Riding defensively is all about learning to recognize the circumstances that pose a danger to the cyclist and learning to predict when those circumstanes might occur in order to minimize the danger as much as possible. You can recognize a potentially dangerous situation 1000 times and nothing bad happens. It’s easy to lose focus, to lose awareness, to take it for granted. Bad idea because the 1001st time might be the one that saves your life.
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Very true – i myself was recently involved in an accident when a truck pulled into a parking lot while i was riding next to him. While i came out of the accident with only some muscle sprains in my leg, i have a new appreciation for cars and their potential for damage. Accidents can often be avoided by us bikers watching for them because no matter how good the driver, it is too easy to not see a bicycle.
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really enjoying your blog!
I live in a rural area and tend to stick to actual paths away from cars (converted rail lines) but to get to those paths and back I have to deal with traffic. I use IEM’s with my iPhone while riding and they are actually a custom mold of my ear, which means they seal perfectly and are totally noise isolating. which would make you think I need to wear the “I’m a dumbass” sign. However, there are a few really good apps available that essentialy keep the microphone, which is located about 6″ below the ear, on at all times on a trigger so that at a pre-set decibal level the microphone kicks on and you can hear any noise, cars, people screaming etc! sooooo not all riders who have headphones on are dumbasses, well at least not for that reason!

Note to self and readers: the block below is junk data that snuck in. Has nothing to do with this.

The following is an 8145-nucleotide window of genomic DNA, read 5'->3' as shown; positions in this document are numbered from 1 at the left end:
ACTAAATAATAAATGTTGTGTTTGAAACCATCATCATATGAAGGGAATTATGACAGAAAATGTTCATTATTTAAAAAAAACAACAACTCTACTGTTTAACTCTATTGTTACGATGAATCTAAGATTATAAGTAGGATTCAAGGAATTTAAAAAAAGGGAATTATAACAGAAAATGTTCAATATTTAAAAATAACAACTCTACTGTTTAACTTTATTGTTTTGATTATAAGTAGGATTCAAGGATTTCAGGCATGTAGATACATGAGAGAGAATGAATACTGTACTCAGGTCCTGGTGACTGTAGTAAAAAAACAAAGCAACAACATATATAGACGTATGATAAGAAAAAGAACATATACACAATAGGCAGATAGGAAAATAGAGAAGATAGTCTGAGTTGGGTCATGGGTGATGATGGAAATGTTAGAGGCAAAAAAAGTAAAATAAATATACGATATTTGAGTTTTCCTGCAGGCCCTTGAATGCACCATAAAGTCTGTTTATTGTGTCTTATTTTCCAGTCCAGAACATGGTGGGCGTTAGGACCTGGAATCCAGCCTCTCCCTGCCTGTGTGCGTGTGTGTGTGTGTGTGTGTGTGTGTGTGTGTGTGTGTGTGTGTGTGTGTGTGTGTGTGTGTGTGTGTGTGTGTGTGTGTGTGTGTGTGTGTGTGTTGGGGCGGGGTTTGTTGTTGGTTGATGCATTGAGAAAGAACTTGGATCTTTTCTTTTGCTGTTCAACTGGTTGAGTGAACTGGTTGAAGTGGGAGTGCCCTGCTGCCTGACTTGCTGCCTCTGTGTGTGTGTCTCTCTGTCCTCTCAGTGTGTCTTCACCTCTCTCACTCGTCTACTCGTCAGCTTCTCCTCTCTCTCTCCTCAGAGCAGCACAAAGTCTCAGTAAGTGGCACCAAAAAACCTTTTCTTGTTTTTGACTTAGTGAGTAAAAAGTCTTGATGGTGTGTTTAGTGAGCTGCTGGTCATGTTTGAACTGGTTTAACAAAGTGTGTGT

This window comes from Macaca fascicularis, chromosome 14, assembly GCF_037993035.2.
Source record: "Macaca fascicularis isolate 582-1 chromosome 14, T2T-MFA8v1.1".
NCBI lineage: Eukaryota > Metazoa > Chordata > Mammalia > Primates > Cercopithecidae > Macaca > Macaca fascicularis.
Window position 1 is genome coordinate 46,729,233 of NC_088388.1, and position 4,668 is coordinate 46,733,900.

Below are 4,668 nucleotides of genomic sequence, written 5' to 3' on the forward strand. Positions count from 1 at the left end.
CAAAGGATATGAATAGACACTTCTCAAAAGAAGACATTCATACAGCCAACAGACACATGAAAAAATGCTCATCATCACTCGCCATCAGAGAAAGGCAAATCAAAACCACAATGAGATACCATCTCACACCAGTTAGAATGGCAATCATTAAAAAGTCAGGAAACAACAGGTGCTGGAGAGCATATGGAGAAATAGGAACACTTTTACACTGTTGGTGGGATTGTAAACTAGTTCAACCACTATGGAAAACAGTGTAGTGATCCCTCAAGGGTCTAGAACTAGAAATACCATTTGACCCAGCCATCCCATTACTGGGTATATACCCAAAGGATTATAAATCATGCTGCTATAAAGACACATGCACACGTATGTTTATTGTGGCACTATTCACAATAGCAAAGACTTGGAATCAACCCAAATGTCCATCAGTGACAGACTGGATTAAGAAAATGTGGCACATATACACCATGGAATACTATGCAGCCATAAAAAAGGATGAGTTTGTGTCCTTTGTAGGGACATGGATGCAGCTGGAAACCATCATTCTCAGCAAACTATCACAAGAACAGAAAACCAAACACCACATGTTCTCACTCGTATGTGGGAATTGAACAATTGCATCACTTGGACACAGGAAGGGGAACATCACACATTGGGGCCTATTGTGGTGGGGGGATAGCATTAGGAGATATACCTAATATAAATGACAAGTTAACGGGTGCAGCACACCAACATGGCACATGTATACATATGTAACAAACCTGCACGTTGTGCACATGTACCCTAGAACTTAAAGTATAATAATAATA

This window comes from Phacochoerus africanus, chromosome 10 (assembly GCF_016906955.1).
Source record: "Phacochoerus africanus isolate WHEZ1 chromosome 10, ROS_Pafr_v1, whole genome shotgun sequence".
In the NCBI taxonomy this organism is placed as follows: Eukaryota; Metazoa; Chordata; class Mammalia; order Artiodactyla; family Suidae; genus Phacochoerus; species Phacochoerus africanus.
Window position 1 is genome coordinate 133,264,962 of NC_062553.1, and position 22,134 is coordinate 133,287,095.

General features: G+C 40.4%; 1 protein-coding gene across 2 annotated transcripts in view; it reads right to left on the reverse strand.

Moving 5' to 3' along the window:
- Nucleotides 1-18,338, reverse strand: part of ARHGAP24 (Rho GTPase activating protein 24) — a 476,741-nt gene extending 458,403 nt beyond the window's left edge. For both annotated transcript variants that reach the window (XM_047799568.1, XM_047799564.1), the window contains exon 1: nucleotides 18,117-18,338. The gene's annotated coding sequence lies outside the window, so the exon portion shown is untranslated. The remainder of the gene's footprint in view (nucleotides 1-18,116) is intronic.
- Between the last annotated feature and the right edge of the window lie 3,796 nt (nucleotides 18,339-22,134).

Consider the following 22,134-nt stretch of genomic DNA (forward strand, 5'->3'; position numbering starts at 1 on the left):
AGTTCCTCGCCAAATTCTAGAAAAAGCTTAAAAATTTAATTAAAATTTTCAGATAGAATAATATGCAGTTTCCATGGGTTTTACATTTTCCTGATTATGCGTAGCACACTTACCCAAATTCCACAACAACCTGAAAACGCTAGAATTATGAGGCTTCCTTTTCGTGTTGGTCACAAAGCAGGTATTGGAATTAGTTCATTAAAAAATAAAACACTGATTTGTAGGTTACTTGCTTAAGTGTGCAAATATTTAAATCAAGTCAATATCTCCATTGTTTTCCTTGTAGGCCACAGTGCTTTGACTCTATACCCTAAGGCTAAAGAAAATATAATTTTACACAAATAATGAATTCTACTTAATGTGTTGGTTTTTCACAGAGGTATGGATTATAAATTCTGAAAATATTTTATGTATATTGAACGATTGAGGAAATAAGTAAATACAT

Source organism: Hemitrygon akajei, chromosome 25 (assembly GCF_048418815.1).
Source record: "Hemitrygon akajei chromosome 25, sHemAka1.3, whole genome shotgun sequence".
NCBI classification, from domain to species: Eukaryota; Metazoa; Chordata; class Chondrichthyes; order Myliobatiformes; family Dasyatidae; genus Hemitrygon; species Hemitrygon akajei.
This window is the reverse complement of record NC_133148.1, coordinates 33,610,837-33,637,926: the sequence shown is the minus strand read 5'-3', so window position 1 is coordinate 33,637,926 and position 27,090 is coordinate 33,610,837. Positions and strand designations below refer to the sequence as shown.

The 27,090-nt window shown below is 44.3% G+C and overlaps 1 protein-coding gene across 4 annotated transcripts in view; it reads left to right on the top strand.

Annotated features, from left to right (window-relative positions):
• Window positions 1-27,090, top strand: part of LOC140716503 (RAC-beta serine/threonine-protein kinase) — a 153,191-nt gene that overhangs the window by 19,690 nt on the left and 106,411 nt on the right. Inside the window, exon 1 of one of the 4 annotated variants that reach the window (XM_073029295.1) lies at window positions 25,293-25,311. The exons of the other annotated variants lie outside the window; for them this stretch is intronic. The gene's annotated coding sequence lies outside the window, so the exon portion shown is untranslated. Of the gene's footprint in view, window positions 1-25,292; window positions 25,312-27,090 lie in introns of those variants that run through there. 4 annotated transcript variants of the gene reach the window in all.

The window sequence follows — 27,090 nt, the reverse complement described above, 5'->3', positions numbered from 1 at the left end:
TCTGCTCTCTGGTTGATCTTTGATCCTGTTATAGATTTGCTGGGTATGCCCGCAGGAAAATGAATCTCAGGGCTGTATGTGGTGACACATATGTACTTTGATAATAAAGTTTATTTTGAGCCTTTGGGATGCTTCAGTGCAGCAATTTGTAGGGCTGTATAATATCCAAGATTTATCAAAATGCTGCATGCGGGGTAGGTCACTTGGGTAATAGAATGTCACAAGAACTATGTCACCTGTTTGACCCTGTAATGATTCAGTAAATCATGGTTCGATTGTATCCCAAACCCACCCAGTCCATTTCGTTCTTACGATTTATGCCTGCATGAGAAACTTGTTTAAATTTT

Excellent advice, adapting it to the UK, where we drive on the left and left turns are a problem would be helpful. You’ve rightly emphasised the most important thing, it doesn’t matter who’s right, the cyclist always loses.
I recently had my bike serviced and I’ve found I’m often moving as fast as moving cars, 20-30 mph. I’m finding I like to adopt a road position in the centre of the bumper (fender?) of the car in front of me, does this seem sensible? I get the impression that cars behind me are trying to overtake, the unwritten rule is that a car should always overtake a bike, I’m finding that a glare or a back off hand motion does the job, but I’m new to this, and only time will tell if it works, what do you think?
I remember the old saying, helmets on headphones off. I’m from south Florida where there are a lot of retired people driving most of which shouldn’t be so I’m used to being defensive. The best tip I would give is never assume the drivers can see you, assume they don’t. Another thing is I don’t hug the line on the right side of the road, I take at least two feet into the lane and make the cars pass me as if I was another car. If they honk I move more into the lane. When I first started out cycling I was hugging the line on the right and someone’s mirror nailed my elbow and I almost did a face plant but luckily I still had control of the bike.
I have a story about not wearing headphones. I was riding just after a hard rain. All of a sudden I heard a car sliding behind me. I looked back and then I put some pressure on the brakes and went to the right. There was a lady driving with a child in the back and she must have been distracted, looked up and saw me and whipped the wheel which caused her to slide. She went past me and the car went up over the sidewalk onto the grass. If I would have had headphones on I wouldn’t have braked and she probably would have hit me. I don’t need headphones because I have a full library of songs in my head and certain ones help me keep the pace I want.